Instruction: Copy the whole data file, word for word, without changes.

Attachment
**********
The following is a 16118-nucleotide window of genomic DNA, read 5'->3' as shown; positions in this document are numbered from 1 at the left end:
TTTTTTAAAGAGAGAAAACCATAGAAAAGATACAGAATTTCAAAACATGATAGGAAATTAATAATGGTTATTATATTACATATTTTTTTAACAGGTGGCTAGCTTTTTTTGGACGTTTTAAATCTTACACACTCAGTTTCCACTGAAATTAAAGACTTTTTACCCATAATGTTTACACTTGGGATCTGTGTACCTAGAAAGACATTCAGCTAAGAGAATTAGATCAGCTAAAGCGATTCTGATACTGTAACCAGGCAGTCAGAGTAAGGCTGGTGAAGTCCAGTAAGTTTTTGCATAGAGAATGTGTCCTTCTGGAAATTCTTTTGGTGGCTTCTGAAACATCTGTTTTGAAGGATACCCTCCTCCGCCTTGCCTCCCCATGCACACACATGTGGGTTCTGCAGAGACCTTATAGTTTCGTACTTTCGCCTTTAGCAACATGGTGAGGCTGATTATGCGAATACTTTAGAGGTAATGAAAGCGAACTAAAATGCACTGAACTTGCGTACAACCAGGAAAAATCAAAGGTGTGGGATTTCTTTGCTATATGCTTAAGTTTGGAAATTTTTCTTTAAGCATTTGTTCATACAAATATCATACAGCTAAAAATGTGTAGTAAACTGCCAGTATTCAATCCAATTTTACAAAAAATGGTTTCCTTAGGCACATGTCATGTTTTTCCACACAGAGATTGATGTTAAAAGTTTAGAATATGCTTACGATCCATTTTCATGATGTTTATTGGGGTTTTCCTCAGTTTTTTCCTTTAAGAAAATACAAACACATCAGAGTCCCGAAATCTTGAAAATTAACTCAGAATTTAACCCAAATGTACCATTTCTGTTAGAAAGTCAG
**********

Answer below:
The following is a 16118-nucleotide window of genomic DNA, read 5'->3' as shown; positions in this document are numbered from 1 at the left end:
TTTTTTAAAGAGAGAAAACCATAGAAAAGATACAGAATTTCAAAACATGATAGGAAATTAATAATGGTTATTATATTACATATTTTTTTAACAGGTGGCTAGCTTTTTTTGGACGTTTTAAATCTTACACACTCAGTTTCCACTGAAATTAAAGACTTTTTACCCATAATGTTTACACTTGGGATCTGTGTACCTAGAAAGACATTCAGCTAAGAGAATTAGATCAGCTAAAGCGATTCTGATACTGTAACCAGGCAGTCAGAGTAAGGCTGGTGAAGTCCAGTAAGTTTTTGCATAGAGAATGTGTCCTTCTGGAAATTCTTTTGGTGGCTTCTGAAACATCTGTTTTGAAGGATACCCTCCTCCGCCTTGCCTCCCCATGCACACACATGTGGGTTCTGCAGAGACCTTATAGTTTCGTACTTTCGCCTTTAGCAACATGGTGAGGCTGATTATGCGAATACTTTAGAGGTAATGAAAGCGAACTAAAATGCACTGAACTTGCGTACAACCAGGAAAAATCAAAGGTGTGGGATTTCTTTGCTATATGCTTAAGTTTGGAAATTTTTCTTTAAGCATTTGTTCATACAAATATCATACAGCTAAAAATGTGTAGTAAACTGCCAGTATTCAATCCAATTTTACAAAAAATGGTTTCCTTAGGCACATGTCATGTTTTTCCACACAGAGATTGATGTTAAAAGTTTAGAATATGCTTACGATCCATTTTCATGATGTTTATTGGGGTTTTCCTCAGTTTTTTCCTTTAAGAAAATACAAACACATCAGAGTCCCGAAATCTTGAAAATTAACTCAGAATTTAACCCAAATGTACCATTTCTGTTAGAAAGTCAG